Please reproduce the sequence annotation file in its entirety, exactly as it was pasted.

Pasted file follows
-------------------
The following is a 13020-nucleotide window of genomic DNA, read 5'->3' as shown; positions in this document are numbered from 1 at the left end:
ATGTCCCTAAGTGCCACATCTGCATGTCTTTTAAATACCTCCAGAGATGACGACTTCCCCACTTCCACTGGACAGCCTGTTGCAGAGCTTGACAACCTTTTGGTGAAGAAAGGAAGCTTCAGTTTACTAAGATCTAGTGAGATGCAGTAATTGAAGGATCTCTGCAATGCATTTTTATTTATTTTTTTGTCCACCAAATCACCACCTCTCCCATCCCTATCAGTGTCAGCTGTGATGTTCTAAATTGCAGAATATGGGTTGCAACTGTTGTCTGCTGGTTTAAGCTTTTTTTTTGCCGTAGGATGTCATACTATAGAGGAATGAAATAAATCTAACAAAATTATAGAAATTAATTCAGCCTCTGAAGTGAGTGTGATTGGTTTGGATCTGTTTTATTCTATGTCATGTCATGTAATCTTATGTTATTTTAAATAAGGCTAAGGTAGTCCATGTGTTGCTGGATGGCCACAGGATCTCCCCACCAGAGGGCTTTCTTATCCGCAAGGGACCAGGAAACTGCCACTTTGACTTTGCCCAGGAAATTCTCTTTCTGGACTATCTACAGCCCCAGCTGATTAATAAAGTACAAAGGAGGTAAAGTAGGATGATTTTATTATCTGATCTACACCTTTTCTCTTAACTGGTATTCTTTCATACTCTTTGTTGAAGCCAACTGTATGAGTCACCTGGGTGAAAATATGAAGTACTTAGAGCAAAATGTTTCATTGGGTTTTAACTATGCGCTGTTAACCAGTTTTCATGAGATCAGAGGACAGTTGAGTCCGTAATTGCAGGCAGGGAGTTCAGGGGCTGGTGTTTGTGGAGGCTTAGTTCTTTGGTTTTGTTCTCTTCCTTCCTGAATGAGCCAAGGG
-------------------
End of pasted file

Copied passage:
The following is a 13020-nucleotide window of genomic DNA, read 5'->3' as shown; positions in this document are numbered from 1 at the left end:
ATGTCCCTAAGTGCCACATCTGCATGTCTTTTAAATACCTCCAGAGATGACGACTTCCCCACTTCCACTGGACAGCCTGTTGCAGAGCTTGACAACCTTTTGGTGAAGAAAGGAAGCTTCAGTTTACTAAGATCTAGTGAGATGCAGTAATTGAAGGATCTCTGCAATGCATTTTTATTTATTTTTTTGTCCACCAAATCACCACCTCTCCCATCCCTATCAGTGTCAGCTGTGATGTTCTAAATTGCAGAATATGGGTTGCAACTGTTGTCTGCTGGTTTAAGCTTTTTTTTTGCCGTAGGATGTCATACTATAGAGGAATGAAATAAATCTAACAAAATTATAGAAATTAATTCAGCCTCTGAAGTGAGTGTGATTGGTTTGGATCTGTTTTATTCTATGTCATGTCATGTAATCTTATGTTATTTTAAATAAGGCTAAGGTAGTCCATGTGTTGCTGGATGGCCACAGGATCTCCCCACCAGAGGGCTTTCTTATCCGCAAGGGACCAGGAAACTGCCACTTTGACTTTGCCCAGGAAATTCTCTTTCTGGACTATCTACAGCCCCAGCTGATTAATAAAGTACAAAGGAGGTAAAGTAGGATGATTTTATTATCTGATCTACACCTTTTCTCTTAACTGGTATTCTTTCATACTCTTTGTTGAAGCCAACTGTATGAGTCACCTGGGTGAAAATATGAAGTACTTAGAGCAAAATGTTTCATTGGGTTTTAACTATGCGCTGTTAACCAGTTTTCATGAGATCAGAGGACAGTTGAGTCCGTAATTGCAGGCAGGGAGTTCAGGGGCTGGTGTTTGTGGAGGCTTAGTTCTTTGGTTTTGTTCTCTTCCTTCCTGAATGAGCCAAGGG